If you want to make a name for yourself, getting a job one of with the world’s greatest composers is a risky move, like being an understudy. You might have a lucky break or you might disappear without trace. Wikipedia reports that when Ries — friend and pupil of Ludwig van Beethoven — died, he was so forgotten that no leading music magazine wrote an obituary for him, so you can see how that turned out for him.
Ries was a talented composer, and wrote eight symphonies, a violin concerto, eight piano concertos, three operas, and numerous other works in many genres, including 26 string quartets.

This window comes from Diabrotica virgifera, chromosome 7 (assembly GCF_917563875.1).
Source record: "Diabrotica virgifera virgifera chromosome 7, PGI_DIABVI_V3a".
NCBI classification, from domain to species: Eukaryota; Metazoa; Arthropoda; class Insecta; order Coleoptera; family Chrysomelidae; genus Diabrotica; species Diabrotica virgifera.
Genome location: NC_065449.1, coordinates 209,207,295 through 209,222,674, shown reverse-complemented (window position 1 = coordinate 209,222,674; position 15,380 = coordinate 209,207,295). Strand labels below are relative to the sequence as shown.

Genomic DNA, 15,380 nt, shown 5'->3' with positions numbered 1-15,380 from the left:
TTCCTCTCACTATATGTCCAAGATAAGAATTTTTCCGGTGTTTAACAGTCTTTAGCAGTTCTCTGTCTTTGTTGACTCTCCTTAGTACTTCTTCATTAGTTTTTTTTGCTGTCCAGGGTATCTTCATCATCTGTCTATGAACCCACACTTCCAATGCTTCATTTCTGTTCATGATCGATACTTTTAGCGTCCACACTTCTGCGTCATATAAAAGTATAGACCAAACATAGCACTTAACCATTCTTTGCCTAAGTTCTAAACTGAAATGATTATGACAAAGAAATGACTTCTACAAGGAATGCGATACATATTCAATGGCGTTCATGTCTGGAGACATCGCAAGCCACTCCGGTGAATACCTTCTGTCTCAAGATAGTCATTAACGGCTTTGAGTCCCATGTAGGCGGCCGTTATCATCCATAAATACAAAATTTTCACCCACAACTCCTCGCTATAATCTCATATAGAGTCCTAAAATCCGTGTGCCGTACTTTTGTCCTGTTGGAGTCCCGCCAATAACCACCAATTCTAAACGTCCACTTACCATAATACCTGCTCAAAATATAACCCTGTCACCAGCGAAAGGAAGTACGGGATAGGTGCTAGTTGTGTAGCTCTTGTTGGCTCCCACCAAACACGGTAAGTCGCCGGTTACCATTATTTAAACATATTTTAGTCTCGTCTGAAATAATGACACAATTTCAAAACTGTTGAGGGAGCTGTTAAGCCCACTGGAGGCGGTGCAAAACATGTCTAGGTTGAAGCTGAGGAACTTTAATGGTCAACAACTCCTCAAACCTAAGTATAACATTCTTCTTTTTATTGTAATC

Beethoven himself had received early instruction from Ries’s father, Franz Anton Ries, and Ries was the only pupil that Beethoven taught for a time, later finding him jobs. Ries was also Beethoven’s secretary.
In his body of work, Ries wrote much for the flute, more than for any other wind instrument, and it sounds like he was very fond it, as these are delicate and beautiful compositions. The Radecke we’ve been playing this week has a fuller sound and is more calming because of it, but this is pleasant background music.
It’s well played by the Ardinghello Ensemble, which uses transverse flutes from the early 19th century.
Out on CPO, 555051-2.